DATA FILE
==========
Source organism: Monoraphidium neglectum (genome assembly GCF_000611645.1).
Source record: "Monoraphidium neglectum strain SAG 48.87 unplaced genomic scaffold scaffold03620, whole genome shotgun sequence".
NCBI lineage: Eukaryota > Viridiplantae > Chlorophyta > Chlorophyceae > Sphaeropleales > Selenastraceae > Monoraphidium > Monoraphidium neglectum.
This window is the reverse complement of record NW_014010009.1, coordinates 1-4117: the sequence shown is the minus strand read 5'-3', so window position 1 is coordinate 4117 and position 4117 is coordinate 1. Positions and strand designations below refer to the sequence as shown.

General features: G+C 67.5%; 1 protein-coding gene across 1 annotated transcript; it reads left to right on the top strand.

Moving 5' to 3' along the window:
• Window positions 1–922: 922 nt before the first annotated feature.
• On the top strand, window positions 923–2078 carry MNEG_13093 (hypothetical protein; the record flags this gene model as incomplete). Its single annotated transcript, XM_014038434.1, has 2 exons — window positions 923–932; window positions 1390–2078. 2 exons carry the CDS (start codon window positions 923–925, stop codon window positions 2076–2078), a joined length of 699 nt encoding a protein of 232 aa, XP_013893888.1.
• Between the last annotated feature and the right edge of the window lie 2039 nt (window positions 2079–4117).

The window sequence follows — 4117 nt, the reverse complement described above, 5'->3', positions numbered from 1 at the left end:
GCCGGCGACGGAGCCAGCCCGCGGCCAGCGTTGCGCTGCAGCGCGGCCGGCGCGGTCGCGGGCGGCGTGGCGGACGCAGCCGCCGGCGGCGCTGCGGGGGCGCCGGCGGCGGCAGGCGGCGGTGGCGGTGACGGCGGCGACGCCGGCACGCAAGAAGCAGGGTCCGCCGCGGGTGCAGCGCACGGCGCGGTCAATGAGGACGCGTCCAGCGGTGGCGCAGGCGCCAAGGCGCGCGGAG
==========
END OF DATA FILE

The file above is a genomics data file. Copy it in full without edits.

Source organism: Monoraphidium neglectum (genome assembly GCF_000611645.1).
Source record: "Monoraphidium neglectum strain SAG 48.87 unplaced genomic scaffold scaffold03620, whole genome shotgun sequence".
NCBI lineage: Eukaryota > Viridiplantae > Chlorophyta > Chlorophyceae > Sphaeropleales > Selenastraceae > Monoraphidium > Monoraphidium neglectum.
This window is the reverse complement of record NW_014010009.1, coordinates 1-4117: the sequence shown is the minus strand read 5'-3', so window position 1 is coordinate 4117 and position 4117 is coordinate 1. Positions and strand designations below refer to the sequence as shown.

General features: G+C 67.5%; 1 protein-coding gene across 1 annotated transcript; it reads left to right on the top strand.

Moving 5' to 3' along the window:
• Window positions 1–922: 922 nt before the first annotated feature.
• On the top strand, window positions 923–2078 carry MNEG_13093 (hypothetical protein; the record flags this gene model as incomplete). Its single annotated transcript, XM_014038434.1, has 2 exons — window positions 923–932; window positions 1390–2078. 2 exons carry the CDS (start codon window positions 923–925, stop codon window positions 2076–2078), a joined length of 699 nt encoding a protein of 232 aa, XP_013893888.1.
• Between the last annotated feature and the right edge of the window lie 2039 nt (window positions 2079–4117).

The window sequence follows — 4117 nt, the reverse complement described above, 5'->3', positions numbered from 1 at the left end:
GCCGGCGACGGAGCCAGCCCGCGGCCAGCGTTGCGCTGCAGCGCGGCCGGCGCGGTCGCGGGCGGCGTGGCGGACGCAGCCGCCGGCGGCGCTGCGGGGGCGCCGGCGGCGGCAGGCGGCGGTGGCGGTGACGGCGGCGACGCCGGCACGCAAGAAGCAGGGTCCGCCGCGGGTGCAGCGCACGGCGCGGTCAATGAGGACGCGTCCAGCGGTGGCGCAGGCGCCAAGGCGCGCGGAG